Stories That End with an Ellipsis

The streets were full of zombies and half-naked devils with long legs and effective bras. Tod and I were in line at The Vortex in Little Five Points (L5P) hoping to get a burger and a beer (or several). If you’ve never been to Little Five Points in Atlanta, Georgia, it’s…something. It’s a small neighborhood with cool shops and bars, and it’s populated by hippies and hipsters and just about any other kind of person you could imagine. But the hippies and the hipsters–they run the show over there in L5P.

I also had failed to realize, for the second year in a row, that this was the night of the L5P Halloween parade. That should explain the zombies and sexy devils. (See also Tod’s Comprehensive “Best Parts of Halloween” list.).

Finally inside The Vortex, we pulled the old “we’ll just sit at the bar” to avoid waiting anymore. From the Sexy Hello Kitty bartender, we ordered food and drink and we were quite merry. If you’re ever in Atlanta, you have to visit The Vortex for a burger. Forget The Varsity or whatever other “must-have” burger your friends are telling you about and go to The Vortex, but know that you are walking into a real bar.

Tod was way into this chick back then named Kat. I actually really thought Kat was into him, too, as I was a mutual friend to them both and had, at one time, dated Kat. That one time would turn into “some” times, but that isn’t what this is about. So we talked about Kat and sexy devils and beer and writing. And we drank our lager and got merrier and merrier as the night ticked on.

Maybe we were waiting for the burgers, or maybe we were finishing the beer, or maybe it was on another night altogether, but at some point, I must have said “If things don’t go horribly south, it’s gonna be a good night.” Tod thought that quote was worth remembering, and he jotted it down in red. Also, it was apparently only 8:37 PM. Nights back then ran much later than they do now.

We cashed out and walked down the street. We scooped this bumper sticker from the front porch at a bar called Front Page News that was closed down for remodeling. The mention of zombies made my drunk brain happy, what with all the real life zombies walking around that night. I thought it a nice souvenir. And since FPN was closed, we decided to pop in to this other place called Star Bar and see what the scene was like there.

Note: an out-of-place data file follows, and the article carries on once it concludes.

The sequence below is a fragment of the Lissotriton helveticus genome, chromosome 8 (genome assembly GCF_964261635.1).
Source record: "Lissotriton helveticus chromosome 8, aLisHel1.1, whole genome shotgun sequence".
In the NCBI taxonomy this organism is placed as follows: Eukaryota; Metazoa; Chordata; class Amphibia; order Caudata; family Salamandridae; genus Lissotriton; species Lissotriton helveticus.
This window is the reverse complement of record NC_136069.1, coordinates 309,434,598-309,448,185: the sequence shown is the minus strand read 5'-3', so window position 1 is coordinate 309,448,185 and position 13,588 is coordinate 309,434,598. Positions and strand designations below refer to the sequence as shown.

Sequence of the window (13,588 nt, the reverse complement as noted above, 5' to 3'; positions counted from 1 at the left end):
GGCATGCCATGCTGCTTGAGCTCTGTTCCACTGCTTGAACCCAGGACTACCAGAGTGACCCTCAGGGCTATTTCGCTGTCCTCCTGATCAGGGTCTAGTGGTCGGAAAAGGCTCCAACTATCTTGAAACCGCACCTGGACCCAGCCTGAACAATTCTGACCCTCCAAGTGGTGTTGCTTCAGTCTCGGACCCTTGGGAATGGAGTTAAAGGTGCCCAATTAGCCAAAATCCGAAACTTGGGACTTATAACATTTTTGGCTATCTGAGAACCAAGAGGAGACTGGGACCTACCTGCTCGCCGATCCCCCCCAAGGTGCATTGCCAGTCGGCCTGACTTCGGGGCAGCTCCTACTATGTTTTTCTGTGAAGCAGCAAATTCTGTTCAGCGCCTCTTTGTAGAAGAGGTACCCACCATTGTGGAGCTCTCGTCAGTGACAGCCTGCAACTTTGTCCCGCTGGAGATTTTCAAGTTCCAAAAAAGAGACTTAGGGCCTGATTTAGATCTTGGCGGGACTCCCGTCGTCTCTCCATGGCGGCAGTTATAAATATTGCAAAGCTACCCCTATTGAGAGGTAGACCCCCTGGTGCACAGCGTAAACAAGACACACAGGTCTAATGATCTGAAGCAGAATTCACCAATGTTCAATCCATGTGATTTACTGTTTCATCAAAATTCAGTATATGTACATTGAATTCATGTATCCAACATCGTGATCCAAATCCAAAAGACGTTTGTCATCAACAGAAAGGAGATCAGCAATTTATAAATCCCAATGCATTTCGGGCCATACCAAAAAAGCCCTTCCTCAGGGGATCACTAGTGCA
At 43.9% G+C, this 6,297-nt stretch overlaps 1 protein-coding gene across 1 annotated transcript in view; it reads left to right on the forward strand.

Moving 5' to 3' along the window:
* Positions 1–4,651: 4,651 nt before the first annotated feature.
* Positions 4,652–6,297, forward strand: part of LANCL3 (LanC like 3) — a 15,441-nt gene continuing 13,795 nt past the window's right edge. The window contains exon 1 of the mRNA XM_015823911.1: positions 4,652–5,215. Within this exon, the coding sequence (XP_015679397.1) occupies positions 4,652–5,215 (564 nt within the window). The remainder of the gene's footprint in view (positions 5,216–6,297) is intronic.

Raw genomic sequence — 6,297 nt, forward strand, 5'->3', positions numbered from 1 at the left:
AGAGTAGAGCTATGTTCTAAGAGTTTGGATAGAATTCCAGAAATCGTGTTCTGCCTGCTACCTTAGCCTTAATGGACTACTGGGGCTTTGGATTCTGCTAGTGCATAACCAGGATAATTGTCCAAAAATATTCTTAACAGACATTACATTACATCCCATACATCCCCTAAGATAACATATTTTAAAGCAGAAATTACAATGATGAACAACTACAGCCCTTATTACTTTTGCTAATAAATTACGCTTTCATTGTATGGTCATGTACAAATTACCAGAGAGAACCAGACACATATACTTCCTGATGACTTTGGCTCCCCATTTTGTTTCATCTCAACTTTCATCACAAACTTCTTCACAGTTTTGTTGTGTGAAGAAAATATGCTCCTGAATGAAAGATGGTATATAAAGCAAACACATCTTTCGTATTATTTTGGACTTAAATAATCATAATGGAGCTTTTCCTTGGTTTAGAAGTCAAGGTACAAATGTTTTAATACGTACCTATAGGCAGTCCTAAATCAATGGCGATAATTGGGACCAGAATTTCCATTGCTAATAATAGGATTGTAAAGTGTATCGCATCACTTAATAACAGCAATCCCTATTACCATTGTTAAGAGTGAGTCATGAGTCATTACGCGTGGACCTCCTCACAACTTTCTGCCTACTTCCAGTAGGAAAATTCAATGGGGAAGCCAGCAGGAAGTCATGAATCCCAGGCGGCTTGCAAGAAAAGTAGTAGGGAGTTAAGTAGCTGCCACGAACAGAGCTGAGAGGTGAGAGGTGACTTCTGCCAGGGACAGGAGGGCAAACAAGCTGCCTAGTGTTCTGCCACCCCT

Star Bar was a loud hipster dance club that played ironically “classic” hip hop like Biz Markie’s “Just a Friend.” Now that I think about it–what an excellent theme song for that night in late October:

And as the liquor continued to flow down our throats, and the costumes around us began to get wet with the specific sweat of a nightclub, I told Tod that he should text Kat and ask her to join us. The phone came out of his pocket, and twenty minutes later, Kat was walking up to greet us…


New Years Eve. Tod and I parked at Indian Creek Station to ride the MARTA into the heart of Atlanta. We had tickets to the Chic-Fil-A Bowl and we were going to ride back to Decatur for drinks and to ring in the New Year. The girl I was dating was out of town, so I would not be kissing someone at midnight yet again. Tod was still trying to navigate his feelings for Kat. He had drafted a confessional message to her. He had finally decided it was time to let her know, I guess, that he was into her…that she had just what he needed, to loosely quote Biz Markie.

We were doing shots out of tiny liquor bottles on the train. We had an unreasonable number of drinks at the game, and on one of my trips to get more drinks, Tod drunk-sent his message to Kat…


3, 2, 1, Happy New Year! At the bar in Decatur, two girls started talking to us. Tod bounced back pretty quick after the blonde started flirting with him. Everyone was pretty rowdy and having a good New Year’s Eve time, which is unusual and a little bit lucky. Tod was drinking chocolate beer and choking through Irish car bombs and just walking down the road to Sloppy Town.

Soon enough, we were all headed to the MARTA station to catch the last train home and watching Tod crawl underneath the gate because he lost his breeze card ticket-thingy. On the other side of the gate, the train took all of us away from the city and into the relative darkness of New Year’s morning in suburbia…


2014-06-11 13.59.12

“If things don’t go horribly south, it’s gonna be a good night.”

The napkin could have been written on any one of several nights that I’ve hit the town with Tod. In fact, the napkin could have been written on one of several nights spent with any number of people. Many nights start out on the up-an-up, but before we know it…

We all have them, don’t we? The moments we live through that turn into stories that are folded up and packed away, tucked in between the pages of a book on a shelf–not quite thrown away, but not quite out in the open. Sometimes we may start telling those stories before we remember the ending only to trail off as we get to the painful parts…

It’s often those friends who are closest to us that protect those stories. I protect some of Tod’s. Tod protects some of mine. Yes, we all have them–stories that end with an ellipsis…


4 thoughts on “Stories That End with an Ellipsis

  1. “The streets were full of zombies and half-naked devils with long legs and effective bras.” Really, an opening sentence doesn’t get much better than this! So am I correct in assuming that each of these stories ends in a painful way? Your napkin scribble “If things don’t go horribly south, it’s gonna be a good night” is quite foreboding, as if you had an uncanny sixth sense. I know I’m incredibly provincial, but can someone explain to me what a hipster is? I keep seeing this word, and I have no idea what it means. And wait–there’s CHOCOLATE BEER?! I have to look into that!

  2. Pingback: In Praise of Restroom Graffiti | Virtual Napkins

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